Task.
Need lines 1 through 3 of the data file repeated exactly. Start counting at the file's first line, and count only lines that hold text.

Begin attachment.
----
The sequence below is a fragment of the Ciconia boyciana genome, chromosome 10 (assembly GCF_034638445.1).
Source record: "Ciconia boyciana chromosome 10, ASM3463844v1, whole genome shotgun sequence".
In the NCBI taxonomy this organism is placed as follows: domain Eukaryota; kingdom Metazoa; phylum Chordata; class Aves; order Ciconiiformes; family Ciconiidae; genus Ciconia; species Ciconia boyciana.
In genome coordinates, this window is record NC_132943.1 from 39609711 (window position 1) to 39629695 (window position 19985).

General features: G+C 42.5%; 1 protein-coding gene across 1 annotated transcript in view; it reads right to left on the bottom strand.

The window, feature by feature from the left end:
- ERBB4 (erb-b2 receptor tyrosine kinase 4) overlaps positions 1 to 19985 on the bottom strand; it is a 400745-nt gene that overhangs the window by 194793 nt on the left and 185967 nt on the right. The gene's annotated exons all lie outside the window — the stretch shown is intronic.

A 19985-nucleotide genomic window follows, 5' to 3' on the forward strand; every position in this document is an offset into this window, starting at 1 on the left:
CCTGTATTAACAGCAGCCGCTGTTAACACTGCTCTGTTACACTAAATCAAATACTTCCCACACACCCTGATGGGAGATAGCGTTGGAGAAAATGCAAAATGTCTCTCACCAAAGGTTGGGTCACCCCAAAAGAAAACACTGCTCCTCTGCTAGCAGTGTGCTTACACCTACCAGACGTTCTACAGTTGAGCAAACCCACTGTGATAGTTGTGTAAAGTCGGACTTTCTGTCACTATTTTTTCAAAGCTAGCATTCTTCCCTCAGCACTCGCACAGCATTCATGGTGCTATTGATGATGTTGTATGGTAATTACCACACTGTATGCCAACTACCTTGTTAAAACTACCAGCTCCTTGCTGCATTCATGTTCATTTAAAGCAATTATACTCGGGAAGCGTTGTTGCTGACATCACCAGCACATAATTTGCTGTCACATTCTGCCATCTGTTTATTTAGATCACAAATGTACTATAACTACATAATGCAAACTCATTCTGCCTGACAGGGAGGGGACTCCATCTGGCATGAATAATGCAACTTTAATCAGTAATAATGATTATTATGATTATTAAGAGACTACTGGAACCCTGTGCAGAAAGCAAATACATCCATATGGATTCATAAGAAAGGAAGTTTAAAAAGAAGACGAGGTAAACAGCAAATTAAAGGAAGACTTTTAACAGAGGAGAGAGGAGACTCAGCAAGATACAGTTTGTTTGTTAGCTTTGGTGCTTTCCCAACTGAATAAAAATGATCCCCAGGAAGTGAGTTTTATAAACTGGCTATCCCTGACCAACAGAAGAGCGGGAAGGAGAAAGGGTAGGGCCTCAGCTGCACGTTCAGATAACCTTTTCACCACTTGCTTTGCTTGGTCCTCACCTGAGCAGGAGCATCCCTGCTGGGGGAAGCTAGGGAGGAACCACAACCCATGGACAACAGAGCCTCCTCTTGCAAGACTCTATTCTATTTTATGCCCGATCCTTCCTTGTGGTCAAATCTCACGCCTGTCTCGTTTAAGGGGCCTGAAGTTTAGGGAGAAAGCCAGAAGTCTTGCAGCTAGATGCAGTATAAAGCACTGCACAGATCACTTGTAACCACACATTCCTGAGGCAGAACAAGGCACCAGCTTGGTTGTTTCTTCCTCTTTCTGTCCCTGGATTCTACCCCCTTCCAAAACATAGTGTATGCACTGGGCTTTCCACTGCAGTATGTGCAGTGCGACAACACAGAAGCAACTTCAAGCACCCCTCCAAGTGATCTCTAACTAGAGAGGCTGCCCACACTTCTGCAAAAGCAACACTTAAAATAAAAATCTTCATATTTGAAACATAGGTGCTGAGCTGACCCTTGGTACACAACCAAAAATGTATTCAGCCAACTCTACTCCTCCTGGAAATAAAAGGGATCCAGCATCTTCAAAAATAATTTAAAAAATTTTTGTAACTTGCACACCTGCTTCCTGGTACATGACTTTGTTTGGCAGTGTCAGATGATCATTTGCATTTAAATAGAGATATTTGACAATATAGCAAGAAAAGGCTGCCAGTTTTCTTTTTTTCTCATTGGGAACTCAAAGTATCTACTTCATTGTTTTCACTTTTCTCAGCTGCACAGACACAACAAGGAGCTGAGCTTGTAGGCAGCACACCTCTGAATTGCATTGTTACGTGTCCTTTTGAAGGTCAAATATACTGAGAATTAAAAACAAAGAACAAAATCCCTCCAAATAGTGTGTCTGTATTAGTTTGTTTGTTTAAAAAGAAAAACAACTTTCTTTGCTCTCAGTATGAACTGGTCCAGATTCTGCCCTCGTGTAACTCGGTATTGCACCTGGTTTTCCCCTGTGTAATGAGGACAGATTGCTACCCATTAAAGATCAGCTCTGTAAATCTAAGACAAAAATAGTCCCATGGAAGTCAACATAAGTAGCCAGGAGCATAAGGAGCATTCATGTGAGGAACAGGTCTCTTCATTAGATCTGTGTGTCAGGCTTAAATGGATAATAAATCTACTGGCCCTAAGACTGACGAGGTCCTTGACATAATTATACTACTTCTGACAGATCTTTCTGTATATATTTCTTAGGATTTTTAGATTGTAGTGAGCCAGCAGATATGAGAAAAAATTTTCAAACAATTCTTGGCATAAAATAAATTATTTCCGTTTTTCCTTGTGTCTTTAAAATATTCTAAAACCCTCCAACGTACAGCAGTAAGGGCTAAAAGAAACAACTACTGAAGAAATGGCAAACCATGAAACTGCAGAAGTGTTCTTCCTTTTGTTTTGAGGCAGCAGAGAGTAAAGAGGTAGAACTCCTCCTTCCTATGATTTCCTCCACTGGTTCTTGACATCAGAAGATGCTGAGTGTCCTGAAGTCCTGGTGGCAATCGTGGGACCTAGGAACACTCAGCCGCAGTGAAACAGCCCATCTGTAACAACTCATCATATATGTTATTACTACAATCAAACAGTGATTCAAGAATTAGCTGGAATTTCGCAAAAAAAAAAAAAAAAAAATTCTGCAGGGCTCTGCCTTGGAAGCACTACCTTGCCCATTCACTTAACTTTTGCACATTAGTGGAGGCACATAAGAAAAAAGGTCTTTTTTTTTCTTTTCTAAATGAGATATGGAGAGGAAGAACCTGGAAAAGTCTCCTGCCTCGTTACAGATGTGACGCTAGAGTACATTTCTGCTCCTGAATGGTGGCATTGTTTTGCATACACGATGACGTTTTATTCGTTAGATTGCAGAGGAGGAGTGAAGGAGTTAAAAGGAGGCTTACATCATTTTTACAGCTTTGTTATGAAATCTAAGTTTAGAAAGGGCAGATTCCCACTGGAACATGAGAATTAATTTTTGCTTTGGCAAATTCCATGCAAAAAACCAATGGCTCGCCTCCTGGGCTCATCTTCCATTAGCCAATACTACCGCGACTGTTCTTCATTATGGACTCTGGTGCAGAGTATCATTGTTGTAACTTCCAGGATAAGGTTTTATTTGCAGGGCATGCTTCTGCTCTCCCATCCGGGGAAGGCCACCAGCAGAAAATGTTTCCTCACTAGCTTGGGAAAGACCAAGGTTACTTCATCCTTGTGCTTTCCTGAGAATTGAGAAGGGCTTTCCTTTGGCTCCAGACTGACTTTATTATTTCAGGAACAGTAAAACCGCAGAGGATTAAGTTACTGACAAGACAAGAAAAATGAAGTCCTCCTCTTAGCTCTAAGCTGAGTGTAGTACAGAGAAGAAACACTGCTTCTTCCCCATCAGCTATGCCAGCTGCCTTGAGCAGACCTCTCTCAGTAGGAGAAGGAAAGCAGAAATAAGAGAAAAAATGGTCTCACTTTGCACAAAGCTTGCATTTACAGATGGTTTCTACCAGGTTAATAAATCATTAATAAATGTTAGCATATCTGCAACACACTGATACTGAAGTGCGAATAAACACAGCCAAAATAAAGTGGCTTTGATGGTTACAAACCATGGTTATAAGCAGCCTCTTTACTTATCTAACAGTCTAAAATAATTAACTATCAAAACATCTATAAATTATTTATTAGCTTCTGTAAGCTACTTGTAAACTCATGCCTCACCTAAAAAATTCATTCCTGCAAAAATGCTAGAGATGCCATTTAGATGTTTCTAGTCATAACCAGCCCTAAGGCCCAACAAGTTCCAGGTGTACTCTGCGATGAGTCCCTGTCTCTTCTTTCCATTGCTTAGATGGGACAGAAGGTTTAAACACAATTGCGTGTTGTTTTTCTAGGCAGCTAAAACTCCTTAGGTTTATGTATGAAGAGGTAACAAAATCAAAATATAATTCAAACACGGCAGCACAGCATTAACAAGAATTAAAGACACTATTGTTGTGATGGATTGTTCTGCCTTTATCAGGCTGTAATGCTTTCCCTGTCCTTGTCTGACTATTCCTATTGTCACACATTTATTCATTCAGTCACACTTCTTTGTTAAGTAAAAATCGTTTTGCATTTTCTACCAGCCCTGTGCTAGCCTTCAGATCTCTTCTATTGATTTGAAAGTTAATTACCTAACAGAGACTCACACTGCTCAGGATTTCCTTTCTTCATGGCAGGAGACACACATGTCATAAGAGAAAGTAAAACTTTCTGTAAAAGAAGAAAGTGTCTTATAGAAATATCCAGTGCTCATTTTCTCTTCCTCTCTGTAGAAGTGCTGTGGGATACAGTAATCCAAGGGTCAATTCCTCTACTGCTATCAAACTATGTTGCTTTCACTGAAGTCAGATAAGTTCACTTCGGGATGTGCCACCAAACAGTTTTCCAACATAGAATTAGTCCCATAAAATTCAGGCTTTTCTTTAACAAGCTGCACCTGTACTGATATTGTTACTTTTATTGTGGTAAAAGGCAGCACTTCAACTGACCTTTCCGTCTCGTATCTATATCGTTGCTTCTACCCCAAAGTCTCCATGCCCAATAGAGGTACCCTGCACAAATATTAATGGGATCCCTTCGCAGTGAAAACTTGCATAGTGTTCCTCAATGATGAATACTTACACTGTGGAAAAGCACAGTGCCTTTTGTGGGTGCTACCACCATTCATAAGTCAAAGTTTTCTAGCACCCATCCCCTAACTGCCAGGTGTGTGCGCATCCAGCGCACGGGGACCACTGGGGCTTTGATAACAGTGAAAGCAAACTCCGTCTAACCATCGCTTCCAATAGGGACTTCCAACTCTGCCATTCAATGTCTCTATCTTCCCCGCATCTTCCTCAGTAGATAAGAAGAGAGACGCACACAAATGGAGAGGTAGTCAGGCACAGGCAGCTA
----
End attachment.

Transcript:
The sequence below is a fragment of the Ciconia boyciana genome, chromosome 10 (assembly GCF_034638445.1).
Source record: "Ciconia boyciana chromosome 10, ASM3463844v1, whole genome shotgun sequence".
In the NCBI taxonomy this organism is placed as follows: domain Eukaryota; kingdom Metazoa; phylum Chordata; class Aves; order Ciconiiformes; family Ciconiidae; genus Ciconia; species Ciconia boyciana.